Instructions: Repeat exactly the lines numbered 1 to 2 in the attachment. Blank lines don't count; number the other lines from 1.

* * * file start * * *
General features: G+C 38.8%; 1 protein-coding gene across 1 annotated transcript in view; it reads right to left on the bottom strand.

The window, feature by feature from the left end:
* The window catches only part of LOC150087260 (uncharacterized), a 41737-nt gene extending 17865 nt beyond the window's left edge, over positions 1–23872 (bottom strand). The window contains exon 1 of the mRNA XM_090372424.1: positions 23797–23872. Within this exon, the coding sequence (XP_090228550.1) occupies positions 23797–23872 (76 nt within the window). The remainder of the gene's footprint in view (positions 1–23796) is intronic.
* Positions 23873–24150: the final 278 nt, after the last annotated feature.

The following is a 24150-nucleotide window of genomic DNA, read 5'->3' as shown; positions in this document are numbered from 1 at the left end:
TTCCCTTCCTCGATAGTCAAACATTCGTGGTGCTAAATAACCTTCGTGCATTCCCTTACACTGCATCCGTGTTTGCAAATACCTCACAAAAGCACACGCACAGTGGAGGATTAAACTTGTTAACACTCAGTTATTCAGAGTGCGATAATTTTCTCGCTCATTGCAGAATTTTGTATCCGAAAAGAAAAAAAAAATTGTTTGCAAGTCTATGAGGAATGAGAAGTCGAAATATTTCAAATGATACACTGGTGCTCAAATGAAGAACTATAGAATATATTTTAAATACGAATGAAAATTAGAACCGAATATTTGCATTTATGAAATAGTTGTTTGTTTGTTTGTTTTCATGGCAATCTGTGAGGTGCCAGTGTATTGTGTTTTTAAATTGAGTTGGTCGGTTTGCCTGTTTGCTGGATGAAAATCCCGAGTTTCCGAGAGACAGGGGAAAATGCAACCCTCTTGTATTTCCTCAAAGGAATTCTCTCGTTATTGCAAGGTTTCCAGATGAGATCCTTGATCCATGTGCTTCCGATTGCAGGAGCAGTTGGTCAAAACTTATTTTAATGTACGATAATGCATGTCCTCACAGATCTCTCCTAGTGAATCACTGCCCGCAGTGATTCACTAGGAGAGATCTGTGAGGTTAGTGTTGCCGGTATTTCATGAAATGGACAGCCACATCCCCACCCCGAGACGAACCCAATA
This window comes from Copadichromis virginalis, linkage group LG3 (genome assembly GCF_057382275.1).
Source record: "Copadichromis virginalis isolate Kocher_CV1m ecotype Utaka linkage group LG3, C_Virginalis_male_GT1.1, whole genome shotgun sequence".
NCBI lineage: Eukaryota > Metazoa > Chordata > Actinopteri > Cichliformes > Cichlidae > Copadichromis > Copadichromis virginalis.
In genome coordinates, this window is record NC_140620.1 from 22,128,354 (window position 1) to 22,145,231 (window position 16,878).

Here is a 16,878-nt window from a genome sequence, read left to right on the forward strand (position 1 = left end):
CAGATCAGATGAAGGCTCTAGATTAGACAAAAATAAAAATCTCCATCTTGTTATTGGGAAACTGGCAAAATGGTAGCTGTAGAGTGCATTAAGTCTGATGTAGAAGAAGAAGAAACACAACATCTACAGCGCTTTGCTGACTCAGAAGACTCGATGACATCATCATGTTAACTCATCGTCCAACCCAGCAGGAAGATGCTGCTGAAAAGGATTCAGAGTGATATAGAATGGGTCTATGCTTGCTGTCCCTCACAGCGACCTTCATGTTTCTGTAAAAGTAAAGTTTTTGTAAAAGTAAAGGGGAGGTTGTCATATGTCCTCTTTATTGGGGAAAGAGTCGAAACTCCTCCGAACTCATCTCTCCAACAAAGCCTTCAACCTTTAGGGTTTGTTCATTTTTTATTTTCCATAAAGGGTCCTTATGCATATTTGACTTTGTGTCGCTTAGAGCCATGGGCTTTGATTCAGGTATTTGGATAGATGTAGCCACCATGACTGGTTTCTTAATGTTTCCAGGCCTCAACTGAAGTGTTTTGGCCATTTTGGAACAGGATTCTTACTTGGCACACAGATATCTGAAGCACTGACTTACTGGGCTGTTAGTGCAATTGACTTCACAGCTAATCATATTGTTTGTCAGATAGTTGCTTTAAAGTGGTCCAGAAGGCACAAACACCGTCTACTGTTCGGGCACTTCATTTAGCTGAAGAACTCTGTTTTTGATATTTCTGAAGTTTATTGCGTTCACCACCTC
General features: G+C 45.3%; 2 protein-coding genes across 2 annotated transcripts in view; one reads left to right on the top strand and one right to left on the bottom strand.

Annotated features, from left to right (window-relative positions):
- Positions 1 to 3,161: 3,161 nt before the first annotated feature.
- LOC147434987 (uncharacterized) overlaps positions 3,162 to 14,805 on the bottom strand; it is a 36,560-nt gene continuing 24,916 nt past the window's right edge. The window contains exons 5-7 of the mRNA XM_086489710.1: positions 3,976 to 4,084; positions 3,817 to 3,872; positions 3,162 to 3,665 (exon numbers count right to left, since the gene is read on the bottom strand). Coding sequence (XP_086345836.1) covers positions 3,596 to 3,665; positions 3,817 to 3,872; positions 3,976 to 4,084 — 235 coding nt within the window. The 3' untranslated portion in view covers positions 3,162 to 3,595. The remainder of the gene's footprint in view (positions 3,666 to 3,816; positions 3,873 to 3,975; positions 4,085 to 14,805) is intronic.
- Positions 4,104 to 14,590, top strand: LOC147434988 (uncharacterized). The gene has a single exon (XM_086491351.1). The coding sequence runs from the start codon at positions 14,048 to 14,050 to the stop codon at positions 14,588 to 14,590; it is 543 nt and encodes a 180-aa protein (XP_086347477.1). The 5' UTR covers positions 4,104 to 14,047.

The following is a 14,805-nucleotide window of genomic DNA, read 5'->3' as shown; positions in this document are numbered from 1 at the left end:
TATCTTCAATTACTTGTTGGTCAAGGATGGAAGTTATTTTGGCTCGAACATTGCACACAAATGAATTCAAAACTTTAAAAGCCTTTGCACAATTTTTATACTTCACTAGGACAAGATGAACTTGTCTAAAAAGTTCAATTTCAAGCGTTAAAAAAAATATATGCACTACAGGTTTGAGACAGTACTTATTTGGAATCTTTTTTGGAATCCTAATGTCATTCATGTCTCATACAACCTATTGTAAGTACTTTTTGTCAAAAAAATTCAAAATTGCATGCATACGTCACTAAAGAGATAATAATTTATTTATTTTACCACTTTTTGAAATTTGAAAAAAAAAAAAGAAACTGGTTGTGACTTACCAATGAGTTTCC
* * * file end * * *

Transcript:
General features: G+C 38.8%; 1 protein-coding gene across 1 annotated transcript in view; it reads right to left on the bottom strand.

The window, feature by feature from the left end: